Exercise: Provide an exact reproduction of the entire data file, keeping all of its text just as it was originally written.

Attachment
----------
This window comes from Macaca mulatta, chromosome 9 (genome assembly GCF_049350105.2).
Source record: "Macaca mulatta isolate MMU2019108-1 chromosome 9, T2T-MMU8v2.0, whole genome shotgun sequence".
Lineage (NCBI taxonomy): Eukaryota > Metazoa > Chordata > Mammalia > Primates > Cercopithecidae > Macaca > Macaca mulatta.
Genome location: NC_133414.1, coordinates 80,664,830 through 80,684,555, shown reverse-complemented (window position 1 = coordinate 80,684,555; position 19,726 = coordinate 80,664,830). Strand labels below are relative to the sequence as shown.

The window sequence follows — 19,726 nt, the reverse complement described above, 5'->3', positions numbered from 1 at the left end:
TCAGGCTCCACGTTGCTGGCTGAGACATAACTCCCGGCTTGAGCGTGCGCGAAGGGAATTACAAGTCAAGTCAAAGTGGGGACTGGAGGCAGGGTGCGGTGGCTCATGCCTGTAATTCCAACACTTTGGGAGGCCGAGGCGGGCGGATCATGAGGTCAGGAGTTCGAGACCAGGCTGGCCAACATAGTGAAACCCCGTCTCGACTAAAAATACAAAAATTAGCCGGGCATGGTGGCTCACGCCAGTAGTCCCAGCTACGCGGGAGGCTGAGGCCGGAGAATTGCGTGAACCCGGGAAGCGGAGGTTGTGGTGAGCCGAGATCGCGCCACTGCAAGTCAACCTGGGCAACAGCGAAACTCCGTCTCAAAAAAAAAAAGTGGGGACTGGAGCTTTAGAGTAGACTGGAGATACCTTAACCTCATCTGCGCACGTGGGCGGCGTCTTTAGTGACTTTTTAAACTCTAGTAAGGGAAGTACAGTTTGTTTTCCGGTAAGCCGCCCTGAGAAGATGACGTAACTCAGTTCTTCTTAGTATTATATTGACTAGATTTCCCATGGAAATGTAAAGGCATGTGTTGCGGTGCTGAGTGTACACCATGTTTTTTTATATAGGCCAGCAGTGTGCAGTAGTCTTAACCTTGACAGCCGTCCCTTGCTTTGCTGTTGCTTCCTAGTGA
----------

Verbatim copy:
This window comes from Macaca mulatta, chromosome 9 (genome assembly GCF_049350105.2).
Source record: "Macaca mulatta isolate MMU2019108-1 chromosome 9, T2T-MMU8v2.0, whole genome shotgun sequence".
Lineage (NCBI taxonomy): Eukaryota > Metazoa > Chordata > Mammalia > Primates > Cercopithecidae > Macaca > Macaca mulatta.
Genome location: NC_133414.1, coordinates 80,664,830 through 80,684,555, shown reverse-complemented (window position 1 = coordinate 80,684,555; position 19,726 = coordinate 80,664,830). Strand labels below are relative to the sequence as shown.

The window sequence follows — 19,726 nt, the reverse complement described above, 5'->3', positions numbered from 1 at the left end:
TCAGGCTCCACGTTGCTGGCTGAGACATAACTCCCGGCTTGAGCGTGCGCGAAGGGAATTACAAGTCAAGTCAAAGTGGGGACTGGAGGCAGGGTGCGGTGGCTCATGCCTGTAATTCCAACACTTTGGGAGGCCGAGGCGGGCGGATCATGAGGTCAGGAGTTCGAGACCAGGCTGGCCAACATAGTGAAACCCCGTCTCGACTAAAAATACAAAAATTAGCCGGGCATGGTGGCTCACGCCAGTAGTCCCAGCTACGCGGGAGGCTGAGGCCGGAGAATTGCGTGAACCCGGGAAGCGGAGGTTGTGGTGAGCCGAGATCGCGCCACTGCAAGTCAACCTGGGCAACAGCGAAACTCCGTCTCAAAAAAAAAAAGTGGGGACTGGAGCTTTAGAGTAGACTGGAGATACCTTAACCTCATCTGCGCACGTGGGCGGCGTCTTTAGTGACTTTTTAAACTCTAGTAAGGGAAGTACAGTTTGTTTTCCGGTAAGCCGCCCTGAGAAGATGACGTAACTCAGTTCTTCTTAGTATTATATTGACTAGATTTCCCATGGAAATGTAAAGGCATGTGTTGCGGTGCTGAGTGTACACCATGTTTTTTTATATAGGCCAGCAGTGTGCAGTAGTCTTAACCTTGACAGCCGTCCCTTGCTTTGCTGTTGCTTCCTAGTGA